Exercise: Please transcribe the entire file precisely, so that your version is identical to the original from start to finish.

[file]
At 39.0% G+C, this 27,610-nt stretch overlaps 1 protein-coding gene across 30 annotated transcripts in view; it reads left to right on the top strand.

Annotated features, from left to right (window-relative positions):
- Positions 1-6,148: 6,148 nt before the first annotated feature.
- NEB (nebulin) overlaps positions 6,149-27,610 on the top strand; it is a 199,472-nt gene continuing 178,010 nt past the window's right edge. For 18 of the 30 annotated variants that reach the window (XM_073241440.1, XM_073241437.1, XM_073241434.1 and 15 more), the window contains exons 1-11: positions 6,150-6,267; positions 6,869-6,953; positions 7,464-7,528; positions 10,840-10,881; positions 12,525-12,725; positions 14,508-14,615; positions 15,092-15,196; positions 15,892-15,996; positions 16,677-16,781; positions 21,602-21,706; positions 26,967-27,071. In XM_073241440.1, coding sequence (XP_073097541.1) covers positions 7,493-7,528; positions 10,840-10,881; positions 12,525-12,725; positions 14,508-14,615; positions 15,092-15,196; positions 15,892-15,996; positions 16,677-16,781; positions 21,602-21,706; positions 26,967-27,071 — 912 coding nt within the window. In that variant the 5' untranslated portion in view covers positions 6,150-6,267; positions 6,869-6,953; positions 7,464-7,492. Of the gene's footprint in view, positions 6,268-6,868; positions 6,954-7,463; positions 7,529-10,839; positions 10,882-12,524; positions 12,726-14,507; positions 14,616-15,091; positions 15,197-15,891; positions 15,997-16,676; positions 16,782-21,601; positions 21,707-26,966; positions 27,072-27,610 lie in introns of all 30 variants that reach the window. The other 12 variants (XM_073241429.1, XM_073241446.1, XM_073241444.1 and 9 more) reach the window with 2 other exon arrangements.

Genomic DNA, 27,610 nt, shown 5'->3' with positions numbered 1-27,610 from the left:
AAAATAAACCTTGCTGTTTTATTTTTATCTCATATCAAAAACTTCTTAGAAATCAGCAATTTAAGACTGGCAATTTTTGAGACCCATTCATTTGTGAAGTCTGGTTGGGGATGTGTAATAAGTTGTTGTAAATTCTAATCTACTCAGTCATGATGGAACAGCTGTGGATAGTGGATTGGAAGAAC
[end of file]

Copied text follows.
At 39.0% G+C, this 27,610-nt stretch overlaps 1 protein-coding gene across 30 annotated transcripts in view; it reads left to right on the top strand.

Annotated features, from left to right (window-relative positions):
- Positions 1-6,148: 6,148 nt before the first annotated feature.
- NEB (nebulin) overlaps positions 6,149-27,610 on the top strand; it is a 199,472-nt gene continuing 178,010 nt past the window's right edge. For 18 of the 30 annotated variants that reach the window (XM_073241440.1, XM_073241437.1, XM_073241434.1 and 15 more), the window contains exons 1-11: positions 6,150-6,267; positions 6,869-6,953; positions 7,464-7,528; positions 10,840-10,881; positions 12,525-12,725; positions 14,508-14,615; positions 15,092-15,196; positions 15,892-15,996; positions 16,677-16,781; positions 21,602-21,706; positions 26,967-27,071. In XM_073241440.1, coding sequence (XP_073097541.1) covers positions 7,493-7,528; positions 10,840-10,881; positions 12,525-12,725; positions 14,508-14,615; positions 15,092-15,196; positions 15,892-15,996; positions 16,677-16,781; positions 21,602-21,706; positions 26,967-27,071 — 912 coding nt within the window. In that variant the 5' untranslated portion in view covers positions 6,150-6,267; positions 6,869-6,953; positions 7,464-7,492. Of the gene's footprint in view, positions 6,268-6,868; positions 6,954-7,463; positions 7,529-10,839; positions 10,882-12,524; positions 12,726-14,507; positions 14,616-15,091; positions 15,197-15,891; positions 15,997-16,676; positions 16,782-21,601; positions 21,707-26,966; positions 27,072-27,610 lie in introns of all 30 variants that reach the window. The other 12 variants (XM_073241429.1, XM_073241446.1, XM_073241444.1 and 9 more) reach the window with 2 other exon arrangements.

Genomic DNA, 27,610 nt, shown 5'->3' with positions numbered 1-27,610 from the left:
AAAATAAACCTTGCTGTTTTATTTTTATCTCATATCAAAAACTTCTTAGAAATCAGCAATTTAAGACTGGCAATTTTTGAGACCCATTCATTTGTGAAGTCTGGTTGGGGATGTGTAATAAGTTGTTGTAAATTCTAATCTACTCAGTCATGATGGAACAGCTGTGGATAGTGGATTGGAAGAAC